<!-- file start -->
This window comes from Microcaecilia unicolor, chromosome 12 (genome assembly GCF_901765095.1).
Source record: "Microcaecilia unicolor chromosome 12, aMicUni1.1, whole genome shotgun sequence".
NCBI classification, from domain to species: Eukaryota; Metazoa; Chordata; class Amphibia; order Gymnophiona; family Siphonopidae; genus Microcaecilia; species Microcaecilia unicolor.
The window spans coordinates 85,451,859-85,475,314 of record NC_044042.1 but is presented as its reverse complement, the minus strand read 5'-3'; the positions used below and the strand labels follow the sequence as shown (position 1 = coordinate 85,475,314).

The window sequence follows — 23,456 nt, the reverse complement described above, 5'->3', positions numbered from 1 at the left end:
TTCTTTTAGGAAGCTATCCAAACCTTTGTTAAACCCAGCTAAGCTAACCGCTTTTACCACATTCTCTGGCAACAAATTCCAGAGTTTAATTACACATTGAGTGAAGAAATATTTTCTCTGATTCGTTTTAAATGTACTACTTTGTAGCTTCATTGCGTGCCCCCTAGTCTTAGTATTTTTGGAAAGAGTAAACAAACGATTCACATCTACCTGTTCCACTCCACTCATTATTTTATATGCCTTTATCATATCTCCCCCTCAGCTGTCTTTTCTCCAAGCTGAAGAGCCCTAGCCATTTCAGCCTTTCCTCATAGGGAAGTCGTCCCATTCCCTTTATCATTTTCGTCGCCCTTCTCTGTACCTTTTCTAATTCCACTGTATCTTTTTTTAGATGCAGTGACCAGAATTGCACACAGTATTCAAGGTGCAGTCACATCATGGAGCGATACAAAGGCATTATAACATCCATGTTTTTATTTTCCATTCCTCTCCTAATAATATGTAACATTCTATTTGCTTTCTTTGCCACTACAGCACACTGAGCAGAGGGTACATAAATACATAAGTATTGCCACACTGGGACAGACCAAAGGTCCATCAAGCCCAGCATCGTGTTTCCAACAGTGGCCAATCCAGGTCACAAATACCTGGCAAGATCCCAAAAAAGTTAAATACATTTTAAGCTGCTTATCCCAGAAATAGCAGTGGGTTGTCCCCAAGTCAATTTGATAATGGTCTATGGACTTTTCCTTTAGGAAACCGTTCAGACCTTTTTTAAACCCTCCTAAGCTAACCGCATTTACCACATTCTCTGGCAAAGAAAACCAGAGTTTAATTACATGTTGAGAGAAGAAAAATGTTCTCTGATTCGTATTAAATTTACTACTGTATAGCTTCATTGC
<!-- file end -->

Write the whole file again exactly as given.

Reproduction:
This window comes from Microcaecilia unicolor, chromosome 12 (genome assembly GCF_901765095.1).
Source record: "Microcaecilia unicolor chromosome 12, aMicUni1.1, whole genome shotgun sequence".
NCBI classification, from domain to species: Eukaryota; Metazoa; Chordata; class Amphibia; order Gymnophiona; family Siphonopidae; genus Microcaecilia; species Microcaecilia unicolor.
The window spans coordinates 85,451,859-85,475,314 of record NC_044042.1 but is presented as its reverse complement, the minus strand read 5'-3'; the positions used below and the strand labels follow the sequence as shown (position 1 = coordinate 85,475,314).

The window sequence follows — 23,456 nt, the reverse complement described above, 5'->3', positions numbered from 1 at the left end:
TTCTTTTAGGAAGCTATCCAAACCTTTGTTAAACCCAGCTAAGCTAACCGCTTTTACCACATTCTCTGGCAACAAATTCCAGAGTTTAATTACACATTGAGTGAAGAAATATTTTCTCTGATTCGTTTTAAATGTACTACTTTGTAGCTTCATTGCGTGCCCCCTAGTCTTAGTATTTTTGGAAAGAGTAAACAAACGATTCACATCTACCTGTTCCACTCCACTCATTATTTTATATGCCTTTATCATATCTCCCCCTCAGCTGTCTTTTCTCCAAGCTGAAGAGCCCTAGCCATTTCAGCCTTTCCTCATAGGGAAGTCGTCCCATTCCCTTTATCATTTTCGTCGCCCTTCTCTGTACCTTTTCTAATTCCACTGTATCTTTTTTTAGATGCAGTGACCAGAATTGCACACAGTATTCAAGGTGCAGTCACATCATGGAGCGATACAAAGGCATTATAACATCCATGTTTTTATTTTCCATTCCTCTCCTAATAATATGTAACATTCTATTTGCTTTCTTTGCCACTACAGCACACTGAGCAGAGGGTACATAAATACATAAGTATTGCCACACTGGGACAGACCAAAGGTCCATCAAGCCCAGCATCGTGTTTCCAACAGTGGCCAATCCAGGTCACAAATACCTGGCAAGATCCCAAAAAAGTTAAATACATTTTAAGCTGCTTATCCCAGAAATAGCAGTGGGTTGTCCCCAAGTCAATTTGATAATGGTCTATGGACTTTTCCTTTAGGAAACCGTTCAGACCTTTTTTAAACCCTCCTAAGCTAACCGCATTTACCACATTCTCTGGCAAAGAAAACCAGAGTTTAATTACATGTTGAGAGAAGAAAAATGTTCTCTGATTCGTATTAAATTTACTACTGTATAGCTTCATTGC